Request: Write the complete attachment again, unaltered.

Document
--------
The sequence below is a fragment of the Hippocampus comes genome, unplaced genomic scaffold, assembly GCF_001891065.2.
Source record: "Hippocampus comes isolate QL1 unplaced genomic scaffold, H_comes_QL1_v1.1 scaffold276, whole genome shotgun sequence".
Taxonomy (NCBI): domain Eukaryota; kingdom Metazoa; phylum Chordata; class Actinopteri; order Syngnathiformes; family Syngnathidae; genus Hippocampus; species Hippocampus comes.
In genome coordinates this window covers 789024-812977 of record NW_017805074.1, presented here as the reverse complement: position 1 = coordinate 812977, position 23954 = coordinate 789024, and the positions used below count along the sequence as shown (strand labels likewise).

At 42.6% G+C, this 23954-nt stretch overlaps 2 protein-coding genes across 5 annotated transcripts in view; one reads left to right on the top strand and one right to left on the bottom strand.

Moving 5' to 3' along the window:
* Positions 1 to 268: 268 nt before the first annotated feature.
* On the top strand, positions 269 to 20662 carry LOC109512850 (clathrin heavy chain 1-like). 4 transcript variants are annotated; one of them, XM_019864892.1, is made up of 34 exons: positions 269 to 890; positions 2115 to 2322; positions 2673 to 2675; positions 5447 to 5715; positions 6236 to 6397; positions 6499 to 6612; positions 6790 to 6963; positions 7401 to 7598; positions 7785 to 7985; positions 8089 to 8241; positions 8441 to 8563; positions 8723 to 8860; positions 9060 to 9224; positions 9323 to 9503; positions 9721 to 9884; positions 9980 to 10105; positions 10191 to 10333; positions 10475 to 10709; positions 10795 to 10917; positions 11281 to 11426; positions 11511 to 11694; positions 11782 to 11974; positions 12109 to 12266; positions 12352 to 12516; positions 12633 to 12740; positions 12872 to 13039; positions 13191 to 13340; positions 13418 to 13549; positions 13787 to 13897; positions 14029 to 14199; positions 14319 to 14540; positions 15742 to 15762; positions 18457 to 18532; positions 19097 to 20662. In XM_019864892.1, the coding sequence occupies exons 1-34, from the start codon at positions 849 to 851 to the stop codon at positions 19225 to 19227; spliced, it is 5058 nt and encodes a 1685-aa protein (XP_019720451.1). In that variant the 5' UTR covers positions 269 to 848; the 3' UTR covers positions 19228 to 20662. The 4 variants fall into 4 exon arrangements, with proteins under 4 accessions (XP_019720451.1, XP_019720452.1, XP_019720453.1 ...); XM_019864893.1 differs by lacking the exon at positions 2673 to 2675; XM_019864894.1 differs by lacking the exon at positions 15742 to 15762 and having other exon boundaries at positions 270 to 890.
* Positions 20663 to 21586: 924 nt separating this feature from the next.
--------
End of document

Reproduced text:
The sequence below is a fragment of the Hippocampus comes genome, unplaced genomic scaffold, assembly GCF_001891065.2.
Source record: "Hippocampus comes isolate QL1 unplaced genomic scaffold, H_comes_QL1_v1.1 scaffold276, whole genome shotgun sequence".
Taxonomy (NCBI): domain Eukaryota; kingdom Metazoa; phylum Chordata; class Actinopteri; order Syngnathiformes; family Syngnathidae; genus Hippocampus; species Hippocampus comes.
In genome coordinates this window covers 789024-812977 of record NW_017805074.1, presented here as the reverse complement: position 1 = coordinate 812977, position 23954 = coordinate 789024, and the positions used below count along the sequence as shown (strand labels likewise).

At 42.6% G+C, this 23954-nt stretch overlaps 2 protein-coding genes across 5 annotated transcripts in view; one reads left to right on the top strand and one right to left on the bottom strand.

Moving 5' to 3' along the window:
* Positions 1 to 268: 268 nt before the first annotated feature.
* On the top strand, positions 269 to 20662 carry LOC109512850 (clathrin heavy chain 1-like). 4 transcript variants are annotated; one of them, XM_019864892.1, is made up of 34 exons: positions 269 to 890; positions 2115 to 2322; positions 2673 to 2675; positions 5447 to 5715; positions 6236 to 6397; positions 6499 to 6612; positions 6790 to 6963; positions 7401 to 7598; positions 7785 to 7985; positions 8089 to 8241; positions 8441 to 8563; positions 8723 to 8860; positions 9060 to 9224; positions 9323 to 9503; positions 9721 to 9884; positions 9980 to 10105; positions 10191 to 10333; positions 10475 to 10709; positions 10795 to 10917; positions 11281 to 11426; positions 11511 to 11694; positions 11782 to 11974; positions 12109 to 12266; positions 12352 to 12516; positions 12633 to 12740; positions 12872 to 13039; positions 13191 to 13340; positions 13418 to 13549; positions 13787 to 13897; positions 14029 to 14199; positions 14319 to 14540; positions 15742 to 15762; positions 18457 to 18532; positions 19097 to 20662. In XM_019864892.1, the coding sequence occupies exons 1-34, from the start codon at positions 849 to 851 to the stop codon at positions 19225 to 19227; spliced, it is 5058 nt and encodes a 1685-aa protein (XP_019720451.1). In that variant the 5' UTR covers positions 269 to 848; the 3' UTR covers positions 19228 to 20662. The 4 variants fall into 4 exon arrangements, with proteins under 4 accessions (XP_019720451.1, XP_019720452.1, XP_019720453.1 ...); XM_019864893.1 differs by lacking the exon at positions 2673 to 2675; XM_019864894.1 differs by lacking the exon at positions 15742 to 15762 and having other exon boundaries at positions 270 to 890.
* Positions 20663 to 21586: 924 nt separating this feature from the next.